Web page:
Antique Map of the Duchy of Bavaria in the early 17th Century
Nice old color example of Willem Blaeu's detailed regional map of the Ducal Region of Bavaria, during the reign of Maximillian I.
The map is centered on Munich and the courses of the Iser and Inn Rivers, as they flow toward the Danube in the north, flowing through Ingolstadt, Regensburg, and Passau and extending to the Alpine cities of Fussen, Partenkirchen, Innsburck and Saltzberg in Austria.
History of Bavaria
The Ducal region of Bavaria dates back its establishment in the southeastern part of the Merovingian kingdom from the 6th to 8th century. Settled by Bavarian tribes, it was under the control Frankish and ruled locally by Dukes. The duchy was re-created at the end of the Carolingian Empire (9th century) and became a duchies of the East Frank which would become the Kingdom of Germany and the Holy Roman Empire.
Between 1070 and 1180 the Holy Roman Emperors were again strongly opposed by Bavaria, especially by the ducal House of Welf. In the final conflict between the Welf and Hohenstaufen dynasties, Duke Henry the Lion was banned and deprived of his Bavarian and Saxon fiefs by Emperor Frederick Barbarossa. Frederick passed Bavaria over to the House of Wittelsbach, which held it until 1918. The Bavarian dukes were raised to prince-electors during the Thirty Years' War in 1623.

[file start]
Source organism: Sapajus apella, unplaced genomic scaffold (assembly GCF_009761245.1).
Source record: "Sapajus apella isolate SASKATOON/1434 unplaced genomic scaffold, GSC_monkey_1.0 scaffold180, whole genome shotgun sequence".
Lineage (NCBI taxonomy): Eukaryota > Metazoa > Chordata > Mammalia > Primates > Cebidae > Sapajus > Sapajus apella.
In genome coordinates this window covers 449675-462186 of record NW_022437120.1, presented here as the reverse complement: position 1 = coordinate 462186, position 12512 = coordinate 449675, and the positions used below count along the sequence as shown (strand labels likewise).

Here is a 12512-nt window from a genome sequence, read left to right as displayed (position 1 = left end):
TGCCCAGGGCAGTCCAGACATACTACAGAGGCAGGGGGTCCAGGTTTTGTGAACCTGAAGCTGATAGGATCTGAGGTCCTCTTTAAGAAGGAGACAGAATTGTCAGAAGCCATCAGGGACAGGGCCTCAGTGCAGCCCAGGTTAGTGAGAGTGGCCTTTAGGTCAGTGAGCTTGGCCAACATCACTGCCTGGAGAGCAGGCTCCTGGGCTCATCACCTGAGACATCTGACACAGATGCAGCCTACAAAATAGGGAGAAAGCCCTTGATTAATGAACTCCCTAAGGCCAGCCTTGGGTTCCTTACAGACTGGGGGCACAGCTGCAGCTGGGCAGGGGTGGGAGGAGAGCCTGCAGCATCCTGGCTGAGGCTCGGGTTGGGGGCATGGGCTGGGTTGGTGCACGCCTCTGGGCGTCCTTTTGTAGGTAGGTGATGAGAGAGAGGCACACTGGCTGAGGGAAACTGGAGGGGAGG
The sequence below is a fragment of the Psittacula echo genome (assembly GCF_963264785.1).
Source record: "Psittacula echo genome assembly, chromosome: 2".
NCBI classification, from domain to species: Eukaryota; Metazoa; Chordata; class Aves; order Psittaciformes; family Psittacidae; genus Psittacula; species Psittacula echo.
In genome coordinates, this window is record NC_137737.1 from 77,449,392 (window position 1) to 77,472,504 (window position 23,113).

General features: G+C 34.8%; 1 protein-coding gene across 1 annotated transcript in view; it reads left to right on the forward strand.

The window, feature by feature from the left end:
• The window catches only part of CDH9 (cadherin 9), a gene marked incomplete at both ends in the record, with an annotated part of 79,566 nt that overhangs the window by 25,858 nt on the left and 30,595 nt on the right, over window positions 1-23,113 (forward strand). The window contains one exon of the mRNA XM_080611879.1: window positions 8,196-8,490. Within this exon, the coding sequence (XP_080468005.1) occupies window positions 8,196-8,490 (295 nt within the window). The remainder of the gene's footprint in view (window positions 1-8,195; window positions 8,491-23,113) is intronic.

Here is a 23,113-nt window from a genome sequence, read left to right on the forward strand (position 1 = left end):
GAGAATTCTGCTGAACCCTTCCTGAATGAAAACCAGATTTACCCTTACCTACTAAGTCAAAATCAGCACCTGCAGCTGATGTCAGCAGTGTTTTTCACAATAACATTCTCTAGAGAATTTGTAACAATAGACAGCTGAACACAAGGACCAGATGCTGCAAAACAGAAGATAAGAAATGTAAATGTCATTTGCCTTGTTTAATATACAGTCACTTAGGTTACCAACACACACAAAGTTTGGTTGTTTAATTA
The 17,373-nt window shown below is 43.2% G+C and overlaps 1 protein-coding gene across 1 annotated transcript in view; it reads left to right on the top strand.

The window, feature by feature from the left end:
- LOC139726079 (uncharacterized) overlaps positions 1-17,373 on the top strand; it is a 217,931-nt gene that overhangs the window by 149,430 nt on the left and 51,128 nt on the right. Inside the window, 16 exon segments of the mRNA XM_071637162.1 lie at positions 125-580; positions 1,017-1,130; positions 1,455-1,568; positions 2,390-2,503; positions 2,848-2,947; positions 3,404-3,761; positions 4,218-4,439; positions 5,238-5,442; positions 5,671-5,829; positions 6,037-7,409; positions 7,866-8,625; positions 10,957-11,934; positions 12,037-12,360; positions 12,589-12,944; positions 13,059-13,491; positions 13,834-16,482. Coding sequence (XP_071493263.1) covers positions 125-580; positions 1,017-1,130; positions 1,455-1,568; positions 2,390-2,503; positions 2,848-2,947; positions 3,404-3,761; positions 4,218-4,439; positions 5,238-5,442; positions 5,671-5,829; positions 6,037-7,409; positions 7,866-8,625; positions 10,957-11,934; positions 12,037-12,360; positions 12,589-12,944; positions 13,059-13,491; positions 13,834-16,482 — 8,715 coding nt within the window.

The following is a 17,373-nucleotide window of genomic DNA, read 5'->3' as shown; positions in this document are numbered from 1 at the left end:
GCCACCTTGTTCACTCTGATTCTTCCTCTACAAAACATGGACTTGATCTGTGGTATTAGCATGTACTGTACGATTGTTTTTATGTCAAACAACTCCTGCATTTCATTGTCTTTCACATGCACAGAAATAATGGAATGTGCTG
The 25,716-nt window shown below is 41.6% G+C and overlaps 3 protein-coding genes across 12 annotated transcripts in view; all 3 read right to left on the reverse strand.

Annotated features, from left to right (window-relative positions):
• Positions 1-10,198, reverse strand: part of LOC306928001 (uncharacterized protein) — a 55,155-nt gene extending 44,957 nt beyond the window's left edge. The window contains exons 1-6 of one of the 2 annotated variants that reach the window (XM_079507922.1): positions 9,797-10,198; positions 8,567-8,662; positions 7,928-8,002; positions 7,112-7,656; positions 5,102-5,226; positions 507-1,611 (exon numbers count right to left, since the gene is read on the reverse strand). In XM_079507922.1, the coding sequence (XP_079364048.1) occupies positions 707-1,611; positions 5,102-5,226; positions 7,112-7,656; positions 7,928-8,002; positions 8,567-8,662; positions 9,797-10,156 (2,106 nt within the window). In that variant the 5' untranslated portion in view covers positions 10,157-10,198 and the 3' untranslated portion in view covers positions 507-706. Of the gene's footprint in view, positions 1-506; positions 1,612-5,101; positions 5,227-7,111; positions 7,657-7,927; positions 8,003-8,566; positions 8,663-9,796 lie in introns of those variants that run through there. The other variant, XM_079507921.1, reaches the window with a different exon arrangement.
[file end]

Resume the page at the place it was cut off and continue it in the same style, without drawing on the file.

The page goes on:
Maximilian I of Bavaria established a unity and order in the duchy which enabled Maximilian to play an important part in the Thirty Years' War; during the earlier years of which he was so successful as to acquire the Upper Palatinate. Maximilian retained these gains at the Peace of Westphalia in 1648. In 1632 the Swedes invaded, and when Maximilian violated the treaty of Ulm in 1647, the French and the Swedes ravaged the land. After repairing this damage to some extent, the Maximilian died at Ingolstadt in September 1651, leaving his duchy much stronger than he had found it.
Willem Janszoon Blaeu (1571-1638) was a prominent Dutch geographer and publisher. Born the son of a herring merchant, Blaeu chose not fish but mathematics and astronomy for his focus. He studied with the famous Danish astronomer Tycho Brahe, with whom he honed his instrument and globe making skills. Blaeu set up shop in Amsterdam, where he sold instruments and globes, published maps, and edited the works of intellectuals like Descartes and Hugo Grotius. In 1635, he released his atlas, Theatrum Orbis Terrarum, sive, Atlas novus.
Willem died in 1638. He had two sons, Cornelis (1610-1648) and Joan (1596-1673). Joan trained as a lawyer, but joined his father’s business rather than practice. After his father’s death, the brothers took over their father’s shop and Joan took on his work as hydrographer to the Dutch East India Company. Later in life, Joan would modify and greatly expand his father’s Atlas novus, eventually releasing his masterpiece, the Atlas maior, between 1662 and 1672.